How to Hold the Bar in Deadlifts
Holding on to a big deadlift may result in the difference between a successful lift and one that plummets to the floor. Multiple ways to grip a deadlift exist, and supportive aids work to assist you in your quest for better deadlift numbers. Deadlifts develop the strength of your legs and back, but this does not occur if you cannot hang onto the bar. You do not need extensive grip training. A simple exercise and proper planning combine to help you lift more, and lift more effectively. Consult a health care practitioner before beginning any strength-training program.
Chalk your hands lightly using gym chalk. Chalk, made from magnesium carbonate, dries the moisture on your hands making the bar less likely to slip. Do not put so much chalk on your hands that clouds of dust fly up when you grip the bar.
Grip the bar with your hands just outside of your legs. Grip the knurling, or diamond-pattern gripping surface, not the smooth part of the bar. Bars are patterned in this manner to make them easier to hold.
Turn one palm so that it is facing down. Turn the other palm so that it is facing up. The alternate grip helps prevent the bar from rolling. A double-overhand grip means that you have eight fingers on one side of the bar, and two thumbs on the other, and the weight of the bar against only your thumbs makes it more difficult to hang onto.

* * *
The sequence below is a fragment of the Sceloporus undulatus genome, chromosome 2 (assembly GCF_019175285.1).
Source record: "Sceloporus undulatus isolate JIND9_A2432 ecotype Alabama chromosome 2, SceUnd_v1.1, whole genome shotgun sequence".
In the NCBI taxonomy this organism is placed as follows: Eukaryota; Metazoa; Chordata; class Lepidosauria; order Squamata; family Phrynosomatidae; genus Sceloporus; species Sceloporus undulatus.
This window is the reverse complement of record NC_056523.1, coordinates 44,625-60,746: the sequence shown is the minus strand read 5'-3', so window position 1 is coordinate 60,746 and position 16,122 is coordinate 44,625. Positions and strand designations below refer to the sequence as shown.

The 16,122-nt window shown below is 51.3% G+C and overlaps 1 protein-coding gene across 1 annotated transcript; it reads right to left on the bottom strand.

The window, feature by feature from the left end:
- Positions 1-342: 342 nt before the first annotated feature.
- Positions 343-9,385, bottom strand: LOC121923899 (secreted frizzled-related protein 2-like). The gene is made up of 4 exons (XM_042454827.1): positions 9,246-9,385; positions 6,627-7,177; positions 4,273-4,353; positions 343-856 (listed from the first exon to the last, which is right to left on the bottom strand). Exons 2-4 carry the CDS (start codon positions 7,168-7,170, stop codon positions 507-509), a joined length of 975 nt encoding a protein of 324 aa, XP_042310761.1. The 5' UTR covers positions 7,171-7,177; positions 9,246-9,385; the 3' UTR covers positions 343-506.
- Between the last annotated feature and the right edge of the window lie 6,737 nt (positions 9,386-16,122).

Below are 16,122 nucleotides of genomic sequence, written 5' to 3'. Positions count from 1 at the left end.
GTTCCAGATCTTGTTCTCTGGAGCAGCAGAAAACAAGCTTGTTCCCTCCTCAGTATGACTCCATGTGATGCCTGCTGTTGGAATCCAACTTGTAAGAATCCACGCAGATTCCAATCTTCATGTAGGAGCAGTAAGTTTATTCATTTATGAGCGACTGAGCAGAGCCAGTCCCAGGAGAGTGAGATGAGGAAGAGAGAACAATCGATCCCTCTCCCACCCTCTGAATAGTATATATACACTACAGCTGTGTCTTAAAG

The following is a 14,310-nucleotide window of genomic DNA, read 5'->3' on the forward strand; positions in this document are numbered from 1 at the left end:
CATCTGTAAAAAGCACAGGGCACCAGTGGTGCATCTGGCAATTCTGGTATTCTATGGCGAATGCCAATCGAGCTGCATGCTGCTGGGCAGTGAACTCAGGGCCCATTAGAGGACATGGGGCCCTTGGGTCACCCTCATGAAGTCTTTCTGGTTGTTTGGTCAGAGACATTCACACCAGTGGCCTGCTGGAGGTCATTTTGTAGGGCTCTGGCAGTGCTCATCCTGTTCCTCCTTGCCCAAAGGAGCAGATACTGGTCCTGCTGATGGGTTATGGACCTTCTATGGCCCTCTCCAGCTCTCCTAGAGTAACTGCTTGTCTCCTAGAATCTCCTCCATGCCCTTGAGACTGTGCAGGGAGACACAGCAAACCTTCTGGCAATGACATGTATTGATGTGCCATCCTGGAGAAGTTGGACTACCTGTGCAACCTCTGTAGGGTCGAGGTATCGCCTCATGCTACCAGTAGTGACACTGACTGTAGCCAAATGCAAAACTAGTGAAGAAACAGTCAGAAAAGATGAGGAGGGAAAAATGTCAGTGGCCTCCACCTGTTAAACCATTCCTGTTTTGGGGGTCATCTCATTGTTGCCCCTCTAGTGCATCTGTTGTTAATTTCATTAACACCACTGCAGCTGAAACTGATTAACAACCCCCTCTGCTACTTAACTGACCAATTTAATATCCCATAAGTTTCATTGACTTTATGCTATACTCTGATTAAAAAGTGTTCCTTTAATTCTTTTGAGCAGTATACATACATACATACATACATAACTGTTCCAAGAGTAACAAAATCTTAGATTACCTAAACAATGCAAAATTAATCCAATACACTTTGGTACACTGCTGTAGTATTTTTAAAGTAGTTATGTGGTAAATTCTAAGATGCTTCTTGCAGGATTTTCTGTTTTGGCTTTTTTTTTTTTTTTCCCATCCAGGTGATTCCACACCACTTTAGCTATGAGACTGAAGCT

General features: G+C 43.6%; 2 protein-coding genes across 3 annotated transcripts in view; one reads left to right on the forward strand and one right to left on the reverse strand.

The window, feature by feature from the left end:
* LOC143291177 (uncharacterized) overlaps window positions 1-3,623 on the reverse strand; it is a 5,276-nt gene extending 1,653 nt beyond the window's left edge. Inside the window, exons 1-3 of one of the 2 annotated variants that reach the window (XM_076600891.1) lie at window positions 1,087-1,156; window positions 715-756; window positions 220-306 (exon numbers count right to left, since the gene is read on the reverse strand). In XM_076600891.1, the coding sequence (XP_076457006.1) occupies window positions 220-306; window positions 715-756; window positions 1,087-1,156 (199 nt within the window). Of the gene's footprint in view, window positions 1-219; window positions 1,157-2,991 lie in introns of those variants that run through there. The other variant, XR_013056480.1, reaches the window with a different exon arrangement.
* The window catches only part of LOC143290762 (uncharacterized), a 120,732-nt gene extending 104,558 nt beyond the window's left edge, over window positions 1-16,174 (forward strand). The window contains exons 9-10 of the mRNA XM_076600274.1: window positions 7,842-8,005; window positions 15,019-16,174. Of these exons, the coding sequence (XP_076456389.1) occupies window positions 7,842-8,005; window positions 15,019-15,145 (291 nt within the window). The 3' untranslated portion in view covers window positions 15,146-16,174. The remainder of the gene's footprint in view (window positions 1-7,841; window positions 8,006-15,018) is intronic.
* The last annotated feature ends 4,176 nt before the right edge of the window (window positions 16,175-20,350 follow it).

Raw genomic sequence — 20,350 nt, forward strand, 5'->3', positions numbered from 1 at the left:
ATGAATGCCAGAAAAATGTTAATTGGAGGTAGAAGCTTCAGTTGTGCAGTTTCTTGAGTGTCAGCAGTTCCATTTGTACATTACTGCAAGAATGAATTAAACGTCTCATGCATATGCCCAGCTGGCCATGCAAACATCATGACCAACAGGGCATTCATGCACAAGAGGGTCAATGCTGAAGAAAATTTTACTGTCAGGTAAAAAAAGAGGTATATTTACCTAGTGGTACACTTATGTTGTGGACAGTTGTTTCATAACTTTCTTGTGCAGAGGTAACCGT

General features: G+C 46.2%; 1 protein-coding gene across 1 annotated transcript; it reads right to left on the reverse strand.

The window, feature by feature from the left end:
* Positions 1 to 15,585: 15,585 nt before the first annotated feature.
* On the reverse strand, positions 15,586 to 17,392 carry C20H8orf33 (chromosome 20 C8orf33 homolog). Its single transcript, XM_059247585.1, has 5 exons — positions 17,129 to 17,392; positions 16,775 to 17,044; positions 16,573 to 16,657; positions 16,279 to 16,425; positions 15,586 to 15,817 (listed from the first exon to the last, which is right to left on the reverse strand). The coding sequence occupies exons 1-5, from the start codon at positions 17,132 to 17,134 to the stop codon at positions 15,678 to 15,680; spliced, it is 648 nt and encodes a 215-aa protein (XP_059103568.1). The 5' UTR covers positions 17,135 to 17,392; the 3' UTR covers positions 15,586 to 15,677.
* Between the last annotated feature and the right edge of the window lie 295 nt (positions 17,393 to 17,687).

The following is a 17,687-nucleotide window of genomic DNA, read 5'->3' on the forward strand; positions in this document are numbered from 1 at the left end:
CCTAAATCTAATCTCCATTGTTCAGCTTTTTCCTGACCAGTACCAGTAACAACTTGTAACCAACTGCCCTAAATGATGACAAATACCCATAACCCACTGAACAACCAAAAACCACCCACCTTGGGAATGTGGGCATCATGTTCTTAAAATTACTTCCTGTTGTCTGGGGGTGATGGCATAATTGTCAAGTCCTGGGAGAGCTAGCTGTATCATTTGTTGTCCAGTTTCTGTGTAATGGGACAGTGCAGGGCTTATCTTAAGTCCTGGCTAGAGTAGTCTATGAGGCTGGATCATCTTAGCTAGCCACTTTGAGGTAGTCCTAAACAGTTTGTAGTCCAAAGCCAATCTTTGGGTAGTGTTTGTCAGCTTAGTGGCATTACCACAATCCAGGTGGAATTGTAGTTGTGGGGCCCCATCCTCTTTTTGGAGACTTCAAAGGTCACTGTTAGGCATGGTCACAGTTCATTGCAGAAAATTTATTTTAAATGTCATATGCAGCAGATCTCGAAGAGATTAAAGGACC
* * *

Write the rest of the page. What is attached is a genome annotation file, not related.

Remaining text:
Hold the bar at the top of your last deadlift repetition. Hold it for as long as possible. This helps develop your grip specifically for the deadlift.
Avoid wearing gloves. The thickness of the gloves adds to the thickness of the bar, making it harder to grip. Strongman deadlift contests featuring thick bars instead of conventional bars become a test of grip strength for this reason.
If you feel pain, stop deadlifting immediately.
- "The Grip Master's Manual"; John Brookfield; 2002
- "Mastery of Hand Strength, Revised Edition"; John Brookfield; 2009
Grey Evans began writing professionally in 1985. Her work has been published in "Metabolics" and the "Journal of Nutrition." Gibbs holds a Ph.D. in nutrition from Ohio State University and an M.S. in physical therapy from New York University. She has worked at the Olympic Training Center in Colorado Springs and currently develops comprehensive nutritional and rehabilitative programs for a neurological team.